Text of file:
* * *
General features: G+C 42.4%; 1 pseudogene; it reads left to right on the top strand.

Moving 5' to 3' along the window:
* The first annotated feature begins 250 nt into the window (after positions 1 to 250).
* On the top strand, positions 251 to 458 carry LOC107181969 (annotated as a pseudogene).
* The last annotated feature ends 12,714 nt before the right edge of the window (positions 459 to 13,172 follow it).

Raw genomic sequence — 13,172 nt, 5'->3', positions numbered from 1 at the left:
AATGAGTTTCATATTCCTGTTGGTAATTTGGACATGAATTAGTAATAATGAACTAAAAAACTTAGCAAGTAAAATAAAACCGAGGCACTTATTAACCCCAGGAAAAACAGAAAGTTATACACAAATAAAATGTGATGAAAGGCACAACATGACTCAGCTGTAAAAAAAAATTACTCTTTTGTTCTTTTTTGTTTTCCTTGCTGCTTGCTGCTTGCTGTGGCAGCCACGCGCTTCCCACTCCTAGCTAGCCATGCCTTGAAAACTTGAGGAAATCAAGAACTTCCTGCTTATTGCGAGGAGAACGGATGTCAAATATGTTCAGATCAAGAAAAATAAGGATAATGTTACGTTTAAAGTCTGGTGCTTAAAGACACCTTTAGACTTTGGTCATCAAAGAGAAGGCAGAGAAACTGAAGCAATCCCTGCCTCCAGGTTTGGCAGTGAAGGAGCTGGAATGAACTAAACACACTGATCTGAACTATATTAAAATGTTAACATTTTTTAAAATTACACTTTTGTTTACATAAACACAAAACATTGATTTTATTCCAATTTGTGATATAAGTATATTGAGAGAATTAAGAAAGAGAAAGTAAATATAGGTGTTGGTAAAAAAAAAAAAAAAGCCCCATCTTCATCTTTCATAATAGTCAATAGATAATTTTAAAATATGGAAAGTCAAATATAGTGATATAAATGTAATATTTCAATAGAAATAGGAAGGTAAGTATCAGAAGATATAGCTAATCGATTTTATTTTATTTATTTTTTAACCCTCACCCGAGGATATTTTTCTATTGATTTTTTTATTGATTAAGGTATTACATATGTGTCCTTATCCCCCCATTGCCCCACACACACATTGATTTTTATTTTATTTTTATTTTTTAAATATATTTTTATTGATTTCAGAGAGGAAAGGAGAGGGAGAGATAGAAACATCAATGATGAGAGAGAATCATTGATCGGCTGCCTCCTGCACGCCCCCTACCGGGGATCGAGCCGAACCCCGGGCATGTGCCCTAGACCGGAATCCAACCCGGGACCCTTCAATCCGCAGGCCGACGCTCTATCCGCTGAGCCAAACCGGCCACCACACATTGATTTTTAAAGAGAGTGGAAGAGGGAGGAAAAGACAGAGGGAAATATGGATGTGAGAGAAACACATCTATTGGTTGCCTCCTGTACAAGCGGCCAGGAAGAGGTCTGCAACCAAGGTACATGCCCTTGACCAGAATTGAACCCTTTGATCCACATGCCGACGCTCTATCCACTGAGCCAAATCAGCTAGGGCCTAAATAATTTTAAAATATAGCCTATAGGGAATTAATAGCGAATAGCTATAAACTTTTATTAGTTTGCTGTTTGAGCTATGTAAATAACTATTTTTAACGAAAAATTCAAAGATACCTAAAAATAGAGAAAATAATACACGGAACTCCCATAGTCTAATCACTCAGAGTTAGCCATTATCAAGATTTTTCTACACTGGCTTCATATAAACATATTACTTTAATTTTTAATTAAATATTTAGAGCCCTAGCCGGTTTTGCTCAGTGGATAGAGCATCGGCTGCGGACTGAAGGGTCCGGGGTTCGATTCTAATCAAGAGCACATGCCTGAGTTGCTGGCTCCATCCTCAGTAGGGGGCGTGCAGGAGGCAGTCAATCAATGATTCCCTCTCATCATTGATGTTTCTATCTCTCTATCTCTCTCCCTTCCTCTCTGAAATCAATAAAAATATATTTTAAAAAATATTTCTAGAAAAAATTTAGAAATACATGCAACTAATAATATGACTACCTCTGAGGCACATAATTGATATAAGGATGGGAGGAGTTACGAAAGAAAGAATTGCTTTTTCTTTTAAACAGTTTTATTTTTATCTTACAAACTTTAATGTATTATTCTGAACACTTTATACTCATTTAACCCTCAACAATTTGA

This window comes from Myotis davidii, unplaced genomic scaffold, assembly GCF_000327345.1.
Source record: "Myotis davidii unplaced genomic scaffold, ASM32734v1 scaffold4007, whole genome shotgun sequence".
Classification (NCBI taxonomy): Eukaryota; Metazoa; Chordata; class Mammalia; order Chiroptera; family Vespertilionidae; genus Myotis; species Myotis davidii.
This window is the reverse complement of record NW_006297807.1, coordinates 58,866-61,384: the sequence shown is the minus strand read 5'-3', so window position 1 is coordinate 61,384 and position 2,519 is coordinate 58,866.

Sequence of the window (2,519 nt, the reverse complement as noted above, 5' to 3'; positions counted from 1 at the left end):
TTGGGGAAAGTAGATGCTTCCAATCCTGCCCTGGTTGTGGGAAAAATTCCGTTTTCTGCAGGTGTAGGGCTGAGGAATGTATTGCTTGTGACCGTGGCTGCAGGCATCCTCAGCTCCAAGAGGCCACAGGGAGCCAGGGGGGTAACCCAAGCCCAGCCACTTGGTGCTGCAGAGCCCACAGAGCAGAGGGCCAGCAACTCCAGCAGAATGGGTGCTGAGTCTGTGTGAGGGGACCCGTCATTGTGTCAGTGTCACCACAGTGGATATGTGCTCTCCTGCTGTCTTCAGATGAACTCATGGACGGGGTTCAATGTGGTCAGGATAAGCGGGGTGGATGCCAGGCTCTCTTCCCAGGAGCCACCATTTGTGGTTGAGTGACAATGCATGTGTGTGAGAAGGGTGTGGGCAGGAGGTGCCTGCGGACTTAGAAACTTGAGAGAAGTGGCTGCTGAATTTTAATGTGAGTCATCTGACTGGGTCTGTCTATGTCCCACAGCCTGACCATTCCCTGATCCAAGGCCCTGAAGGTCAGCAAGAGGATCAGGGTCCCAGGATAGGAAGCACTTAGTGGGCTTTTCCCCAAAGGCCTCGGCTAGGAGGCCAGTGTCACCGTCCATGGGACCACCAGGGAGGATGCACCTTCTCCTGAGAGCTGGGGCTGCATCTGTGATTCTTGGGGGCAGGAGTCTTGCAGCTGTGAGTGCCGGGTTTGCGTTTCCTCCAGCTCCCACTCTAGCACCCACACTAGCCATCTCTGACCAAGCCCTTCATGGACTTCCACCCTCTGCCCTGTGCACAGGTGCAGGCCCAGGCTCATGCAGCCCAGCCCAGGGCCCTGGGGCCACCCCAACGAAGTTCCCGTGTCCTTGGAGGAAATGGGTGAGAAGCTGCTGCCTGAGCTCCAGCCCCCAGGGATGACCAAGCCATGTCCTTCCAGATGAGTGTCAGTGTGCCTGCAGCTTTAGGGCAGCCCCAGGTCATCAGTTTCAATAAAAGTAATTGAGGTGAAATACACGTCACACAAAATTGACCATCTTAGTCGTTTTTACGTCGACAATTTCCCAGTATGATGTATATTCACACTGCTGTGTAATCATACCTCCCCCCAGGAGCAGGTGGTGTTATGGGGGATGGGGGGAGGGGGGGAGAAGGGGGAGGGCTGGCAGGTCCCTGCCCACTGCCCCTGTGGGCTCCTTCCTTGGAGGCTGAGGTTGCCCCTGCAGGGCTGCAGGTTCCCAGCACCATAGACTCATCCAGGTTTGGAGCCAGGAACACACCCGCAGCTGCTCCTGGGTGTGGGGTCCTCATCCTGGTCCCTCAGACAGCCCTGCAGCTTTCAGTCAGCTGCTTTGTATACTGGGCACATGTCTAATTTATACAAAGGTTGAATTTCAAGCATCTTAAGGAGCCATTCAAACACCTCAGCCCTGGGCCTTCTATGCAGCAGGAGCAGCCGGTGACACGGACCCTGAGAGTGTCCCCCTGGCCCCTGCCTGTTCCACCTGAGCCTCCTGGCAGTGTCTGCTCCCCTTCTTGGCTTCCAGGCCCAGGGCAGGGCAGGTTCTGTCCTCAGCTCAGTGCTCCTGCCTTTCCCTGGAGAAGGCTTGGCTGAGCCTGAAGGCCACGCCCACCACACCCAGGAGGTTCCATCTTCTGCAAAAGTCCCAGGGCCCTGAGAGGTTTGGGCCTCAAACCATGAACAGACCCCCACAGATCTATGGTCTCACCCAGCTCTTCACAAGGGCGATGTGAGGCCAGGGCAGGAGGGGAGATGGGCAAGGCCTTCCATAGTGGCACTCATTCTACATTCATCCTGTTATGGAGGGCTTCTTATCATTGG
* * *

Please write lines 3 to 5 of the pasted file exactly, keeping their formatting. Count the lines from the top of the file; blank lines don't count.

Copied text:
* The first annotated feature begins 250 nt into the window (after positions 1 to 250).
* On the top strand, positions 251 to 458 carry LOC107181969 (annotated as a pseudogene).
* The last annotated feature ends 12,714 nt before the right edge of the window (positions 459 to 13,172 follow it).